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Me and Mr. Johnson, Eric Clapton




Striking the Chords of Innovation: Eric Clapton's Tribute to Robert Johnson


A few years back, at a conference, someone I've known in the innovation circle introduced me. The person I met listened closely, then remarked with a smile, "Ah, so you're the Eric Clapton of innovation."


Eric Clapton has one of rock history's longest, most productive, versatile, and collaborative careers. He started in the Yardbirds, one of the first blues-inspired bands in the UK in the 60s, which included not only him but also Jeff Beck and Jimmy Page. His career continued into the legendary bands John Mayall’s Bluesbrakers, Cream, Blind Faith, Derek and the Dominoes, and Delanie and Bonnie until he broke solo. Since then, he has recorded many classic albums and appeared as a guest player on classic records (i.e., Beatles White Album) and legendary concerts like George Harrison’s Concert for Bangladesh, The Secret Police Ball, and Live Aid. In a derogatory way, my friend Polo would call him the “prostitute of music” because he’d also show up in every concert known to men, not sticking to any genre or style.


I could have chosen to recommend his most acclaimed studio album, “Slowhand*,” with hits like “Lay Down Sally” and “Wonderful Tonight,” “Journeyman,” my favorite studio record, or even “Just One Night,” the live album I’ve listened at nauseum. But I chose “Me and Mr. Johnson” because it is a wonderful showcase of what Clapton does best: play the blues. And what better blues to play than Robert Johnson’s?


Robert Johnson, born in 1911, was a pioneering blues guitarist and singer-songwriter. His recordings from the 1930s, including "Cross Road Blues" and "Sweet Home Chicago," are timeless classics. Despite a brief career cut short by his untimely death in 1938, Johnson's influence on music is profound. Legends surrounding his life, like a supposed pact with the devil, add to his mystique. His innovative guitar techniques and emotional lyrics continue to inspire generations of musicians, Clapton included. He’s been covered by innumerable rock legends like Hendrix, Cream, Rolling Stones, Led Zeppelin, Grateful Dead, Fleetwood Mac, Allman Brothers, White Stripes, Peter Green, ZZ Top, Johny Winter, Jeff Beck, and many more. Robert Johnson is, undoubtedly, part of the DNA of rock music.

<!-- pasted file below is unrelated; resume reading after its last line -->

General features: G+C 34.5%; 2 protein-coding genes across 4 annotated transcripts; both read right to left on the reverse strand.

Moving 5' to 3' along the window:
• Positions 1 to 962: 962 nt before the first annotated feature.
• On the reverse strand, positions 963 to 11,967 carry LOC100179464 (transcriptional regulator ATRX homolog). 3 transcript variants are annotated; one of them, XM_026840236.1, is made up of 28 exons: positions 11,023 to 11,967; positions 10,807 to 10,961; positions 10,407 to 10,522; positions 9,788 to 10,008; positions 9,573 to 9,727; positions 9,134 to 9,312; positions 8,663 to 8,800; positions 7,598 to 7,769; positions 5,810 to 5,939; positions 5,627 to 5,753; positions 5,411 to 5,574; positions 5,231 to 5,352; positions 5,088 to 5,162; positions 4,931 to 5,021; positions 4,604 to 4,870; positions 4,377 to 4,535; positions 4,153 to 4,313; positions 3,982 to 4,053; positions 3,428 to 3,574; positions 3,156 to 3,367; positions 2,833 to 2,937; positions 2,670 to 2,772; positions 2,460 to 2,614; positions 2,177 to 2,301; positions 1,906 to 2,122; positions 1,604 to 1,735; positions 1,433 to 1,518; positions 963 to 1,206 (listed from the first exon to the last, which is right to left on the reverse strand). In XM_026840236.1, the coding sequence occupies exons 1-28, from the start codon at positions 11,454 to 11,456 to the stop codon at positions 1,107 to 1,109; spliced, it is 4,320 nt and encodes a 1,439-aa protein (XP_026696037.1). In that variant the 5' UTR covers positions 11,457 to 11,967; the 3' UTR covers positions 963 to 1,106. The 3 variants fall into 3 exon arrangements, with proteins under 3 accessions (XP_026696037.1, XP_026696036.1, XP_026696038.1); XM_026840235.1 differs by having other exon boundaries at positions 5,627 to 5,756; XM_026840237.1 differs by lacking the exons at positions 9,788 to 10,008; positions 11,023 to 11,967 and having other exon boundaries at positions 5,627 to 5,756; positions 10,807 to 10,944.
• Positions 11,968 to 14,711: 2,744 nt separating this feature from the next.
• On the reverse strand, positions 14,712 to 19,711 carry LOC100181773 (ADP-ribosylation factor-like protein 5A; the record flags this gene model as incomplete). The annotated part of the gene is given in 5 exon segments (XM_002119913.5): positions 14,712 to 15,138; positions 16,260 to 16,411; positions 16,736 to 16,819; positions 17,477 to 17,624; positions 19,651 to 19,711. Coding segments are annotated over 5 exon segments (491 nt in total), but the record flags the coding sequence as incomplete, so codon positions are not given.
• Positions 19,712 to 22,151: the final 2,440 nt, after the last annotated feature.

“Me and Mr. Johnson” gives us a wonderful selection of some of the most classic songs in blues history, played by one of the best blues performers in history. This is a great place to start if you want to learn about blues. In this album, not only we can see the wonderful display of Clapton’s guitar but also the piano company of Billy Preston, the 5th Beatle, the bass of The Who’s Pino Palladino, and the harmonica of who might be the best in the industry, Jerry Portnoy. 


This collection of songs was released in 2004 and was Clapton’s 15th studio album. One has to stop and wonder. Why did it take him that long?!


As I reflect on my own introduction as the "Eric Clapton of innovation," I can't help but appreciate the parallel between Clapton's musical journey and my own pursuit of innovation—a journey shaped by reverence for the past, a commitment to excellence, and a willingness to explore new frontiers and collaborate. Just as Clapton's music continues to inspire, so too does the spirit of innovation, fueled by the timeless desire to improve our world, building on the legacy of those who came before us.




Slowhand - Eric Clapton earned the nickname "Slowhand" due to his deliberate and restrained guitar-playing style. The name was first given to him by his fans during his time with the Yardbirds and later became widely known. Some believe the nickname originated from Clapton's habit of breaking guitar strings during performances, which led to him taking longer to replace them, thus prompting the audience to clap slowly to fill the time. However, Clapton himself has offered a different explanation, suggesting that the name was given to him sarcastically by his fellow bandmates because he played with such speed and dexterity. Regardless of its origin, "Slowhand" has become synonymous with Clapton's legendary guitar prowess and his soulful, blues-infused playing style.

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